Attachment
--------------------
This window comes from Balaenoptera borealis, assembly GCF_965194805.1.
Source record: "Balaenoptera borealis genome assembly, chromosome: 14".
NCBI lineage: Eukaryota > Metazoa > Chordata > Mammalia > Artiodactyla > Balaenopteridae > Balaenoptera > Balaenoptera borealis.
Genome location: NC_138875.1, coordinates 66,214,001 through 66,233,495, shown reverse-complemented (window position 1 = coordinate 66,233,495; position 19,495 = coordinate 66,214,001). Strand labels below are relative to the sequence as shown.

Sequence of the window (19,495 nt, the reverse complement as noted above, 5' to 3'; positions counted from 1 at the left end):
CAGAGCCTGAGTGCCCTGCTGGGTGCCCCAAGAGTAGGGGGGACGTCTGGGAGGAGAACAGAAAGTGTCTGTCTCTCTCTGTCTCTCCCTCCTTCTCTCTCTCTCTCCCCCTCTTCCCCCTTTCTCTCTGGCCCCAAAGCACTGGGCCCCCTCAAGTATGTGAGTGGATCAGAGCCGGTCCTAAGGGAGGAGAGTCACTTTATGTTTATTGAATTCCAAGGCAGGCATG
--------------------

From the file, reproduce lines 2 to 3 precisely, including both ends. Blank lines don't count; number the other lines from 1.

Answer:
Source record: "Balaenoptera borealis genome assembly, chromosome: 14".
NCBI lineage: Eukaryota > Metazoa > Chordata > Mammalia > Artiodactyla > Balaenopteridae > Balaenoptera > Balaenoptera borealis.